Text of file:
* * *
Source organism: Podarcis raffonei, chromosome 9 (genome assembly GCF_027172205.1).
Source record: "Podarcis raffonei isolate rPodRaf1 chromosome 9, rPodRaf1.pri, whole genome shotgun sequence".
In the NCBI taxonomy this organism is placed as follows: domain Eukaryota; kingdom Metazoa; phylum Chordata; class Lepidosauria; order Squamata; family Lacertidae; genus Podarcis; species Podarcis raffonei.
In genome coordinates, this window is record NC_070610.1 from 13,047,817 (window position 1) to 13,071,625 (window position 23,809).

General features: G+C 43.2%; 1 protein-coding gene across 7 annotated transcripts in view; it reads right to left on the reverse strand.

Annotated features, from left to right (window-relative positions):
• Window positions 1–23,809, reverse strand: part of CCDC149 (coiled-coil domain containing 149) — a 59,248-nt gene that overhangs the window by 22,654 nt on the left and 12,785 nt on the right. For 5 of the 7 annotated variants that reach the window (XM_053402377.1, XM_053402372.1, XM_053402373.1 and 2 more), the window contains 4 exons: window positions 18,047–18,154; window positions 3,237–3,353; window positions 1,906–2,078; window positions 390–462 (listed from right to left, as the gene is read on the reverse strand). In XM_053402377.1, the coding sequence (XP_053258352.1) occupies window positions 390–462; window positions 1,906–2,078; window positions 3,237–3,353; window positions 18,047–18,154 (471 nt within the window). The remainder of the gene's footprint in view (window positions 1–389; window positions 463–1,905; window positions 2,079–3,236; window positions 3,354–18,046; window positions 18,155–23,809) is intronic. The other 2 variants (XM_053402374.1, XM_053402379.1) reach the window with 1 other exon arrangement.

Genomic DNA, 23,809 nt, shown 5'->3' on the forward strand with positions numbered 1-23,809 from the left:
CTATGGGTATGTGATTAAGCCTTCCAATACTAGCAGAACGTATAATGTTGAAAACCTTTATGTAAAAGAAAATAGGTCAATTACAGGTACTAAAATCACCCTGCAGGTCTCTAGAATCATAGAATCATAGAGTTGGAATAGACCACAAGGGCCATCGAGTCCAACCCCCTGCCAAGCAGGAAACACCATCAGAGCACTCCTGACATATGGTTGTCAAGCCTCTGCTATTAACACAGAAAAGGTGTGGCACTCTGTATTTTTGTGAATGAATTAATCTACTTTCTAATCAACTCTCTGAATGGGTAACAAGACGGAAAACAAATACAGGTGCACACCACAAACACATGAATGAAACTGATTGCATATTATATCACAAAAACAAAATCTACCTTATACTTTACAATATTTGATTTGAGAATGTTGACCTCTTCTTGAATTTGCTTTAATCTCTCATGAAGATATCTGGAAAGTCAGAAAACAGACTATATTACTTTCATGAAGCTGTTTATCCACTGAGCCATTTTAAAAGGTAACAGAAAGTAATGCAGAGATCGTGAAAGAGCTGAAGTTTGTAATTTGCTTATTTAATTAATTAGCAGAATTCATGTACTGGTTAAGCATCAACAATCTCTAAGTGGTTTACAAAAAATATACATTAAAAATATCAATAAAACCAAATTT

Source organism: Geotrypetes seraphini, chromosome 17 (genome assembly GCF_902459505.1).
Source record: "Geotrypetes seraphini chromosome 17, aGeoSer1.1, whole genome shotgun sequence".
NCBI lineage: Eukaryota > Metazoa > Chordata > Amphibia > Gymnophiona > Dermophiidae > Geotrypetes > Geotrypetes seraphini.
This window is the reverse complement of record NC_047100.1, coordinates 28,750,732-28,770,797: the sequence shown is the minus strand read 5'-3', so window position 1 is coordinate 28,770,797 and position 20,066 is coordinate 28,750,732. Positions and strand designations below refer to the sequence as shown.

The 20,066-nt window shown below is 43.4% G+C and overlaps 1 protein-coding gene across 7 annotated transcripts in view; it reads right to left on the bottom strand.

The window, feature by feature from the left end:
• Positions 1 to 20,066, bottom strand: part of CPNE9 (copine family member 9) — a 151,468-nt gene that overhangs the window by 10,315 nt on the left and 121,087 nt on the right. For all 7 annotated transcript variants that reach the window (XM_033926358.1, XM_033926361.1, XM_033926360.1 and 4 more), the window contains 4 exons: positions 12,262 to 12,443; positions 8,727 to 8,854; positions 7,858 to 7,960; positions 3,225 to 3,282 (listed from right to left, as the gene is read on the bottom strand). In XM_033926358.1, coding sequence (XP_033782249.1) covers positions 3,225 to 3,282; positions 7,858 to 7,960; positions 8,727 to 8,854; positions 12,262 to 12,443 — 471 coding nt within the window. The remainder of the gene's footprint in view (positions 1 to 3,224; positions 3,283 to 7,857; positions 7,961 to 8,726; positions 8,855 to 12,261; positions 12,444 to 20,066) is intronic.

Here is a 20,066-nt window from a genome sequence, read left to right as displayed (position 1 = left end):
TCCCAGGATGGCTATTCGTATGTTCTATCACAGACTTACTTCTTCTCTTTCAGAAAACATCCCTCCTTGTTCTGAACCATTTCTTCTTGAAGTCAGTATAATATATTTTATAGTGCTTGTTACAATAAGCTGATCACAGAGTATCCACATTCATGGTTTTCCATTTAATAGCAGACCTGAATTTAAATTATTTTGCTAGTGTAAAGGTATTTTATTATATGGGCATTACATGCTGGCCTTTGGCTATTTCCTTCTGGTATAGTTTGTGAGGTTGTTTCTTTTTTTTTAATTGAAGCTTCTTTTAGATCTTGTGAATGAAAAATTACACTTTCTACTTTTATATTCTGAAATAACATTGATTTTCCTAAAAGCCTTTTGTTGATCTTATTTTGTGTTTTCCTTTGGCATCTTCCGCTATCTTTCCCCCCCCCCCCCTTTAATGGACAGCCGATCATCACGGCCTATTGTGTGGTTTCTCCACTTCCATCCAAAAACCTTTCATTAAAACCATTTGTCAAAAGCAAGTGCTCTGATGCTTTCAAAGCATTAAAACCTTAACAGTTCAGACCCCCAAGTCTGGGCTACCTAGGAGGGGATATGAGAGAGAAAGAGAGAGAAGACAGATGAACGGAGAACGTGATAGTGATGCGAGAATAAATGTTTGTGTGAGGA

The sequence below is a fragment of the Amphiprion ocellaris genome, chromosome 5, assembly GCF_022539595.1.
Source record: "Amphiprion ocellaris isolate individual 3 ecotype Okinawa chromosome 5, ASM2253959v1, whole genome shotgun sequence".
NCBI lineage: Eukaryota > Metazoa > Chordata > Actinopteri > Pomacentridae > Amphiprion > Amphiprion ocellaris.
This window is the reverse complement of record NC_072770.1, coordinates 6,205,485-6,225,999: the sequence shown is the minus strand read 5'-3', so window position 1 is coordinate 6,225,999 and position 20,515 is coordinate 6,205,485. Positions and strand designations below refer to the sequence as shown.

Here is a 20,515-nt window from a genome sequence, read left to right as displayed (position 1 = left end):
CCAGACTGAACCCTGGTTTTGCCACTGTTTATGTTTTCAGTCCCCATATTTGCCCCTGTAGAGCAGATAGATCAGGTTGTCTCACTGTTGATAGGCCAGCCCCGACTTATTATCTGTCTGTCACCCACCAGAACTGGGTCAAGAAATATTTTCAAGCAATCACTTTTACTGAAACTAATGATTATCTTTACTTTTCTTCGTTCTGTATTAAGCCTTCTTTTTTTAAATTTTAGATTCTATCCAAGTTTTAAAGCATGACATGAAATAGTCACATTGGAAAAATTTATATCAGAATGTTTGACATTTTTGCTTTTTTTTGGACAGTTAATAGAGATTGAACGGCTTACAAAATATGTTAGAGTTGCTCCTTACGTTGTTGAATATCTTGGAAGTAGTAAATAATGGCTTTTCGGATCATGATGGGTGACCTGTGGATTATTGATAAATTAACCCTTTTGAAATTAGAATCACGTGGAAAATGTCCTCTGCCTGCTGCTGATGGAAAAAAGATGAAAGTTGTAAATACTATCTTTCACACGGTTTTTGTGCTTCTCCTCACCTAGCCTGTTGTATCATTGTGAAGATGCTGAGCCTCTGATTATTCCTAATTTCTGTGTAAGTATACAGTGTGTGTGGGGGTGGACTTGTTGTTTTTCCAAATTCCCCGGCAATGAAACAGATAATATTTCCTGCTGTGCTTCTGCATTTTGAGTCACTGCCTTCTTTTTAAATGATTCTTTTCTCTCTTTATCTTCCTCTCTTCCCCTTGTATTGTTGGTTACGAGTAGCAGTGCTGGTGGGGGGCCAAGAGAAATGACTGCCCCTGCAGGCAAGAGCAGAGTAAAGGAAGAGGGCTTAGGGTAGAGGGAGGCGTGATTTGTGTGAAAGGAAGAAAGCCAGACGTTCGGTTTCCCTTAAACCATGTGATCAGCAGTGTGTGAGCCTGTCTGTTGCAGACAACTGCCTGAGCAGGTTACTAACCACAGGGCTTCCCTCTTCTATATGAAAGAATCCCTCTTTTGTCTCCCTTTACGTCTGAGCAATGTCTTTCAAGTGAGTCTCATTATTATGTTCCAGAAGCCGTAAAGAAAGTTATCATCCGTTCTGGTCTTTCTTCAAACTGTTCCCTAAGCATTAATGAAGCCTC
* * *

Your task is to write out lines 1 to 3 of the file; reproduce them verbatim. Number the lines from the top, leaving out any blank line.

Source organism: Podarcis raffonei, chromosome 9 (genome assembly GCF_027172205.1).
Source record: "Podarcis raffonei isolate rPodRaf1 chromosome 9, rPodRaf1.pri, whole genome shotgun sequence".
In the NCBI taxonomy this organism is placed as follows: domain Eukaryota; kingdom Metazoa; phylum Chordata; class Lepidosauria; order Squamata; family Lacertidae; genus Podarcis; species Podarcis raffonei.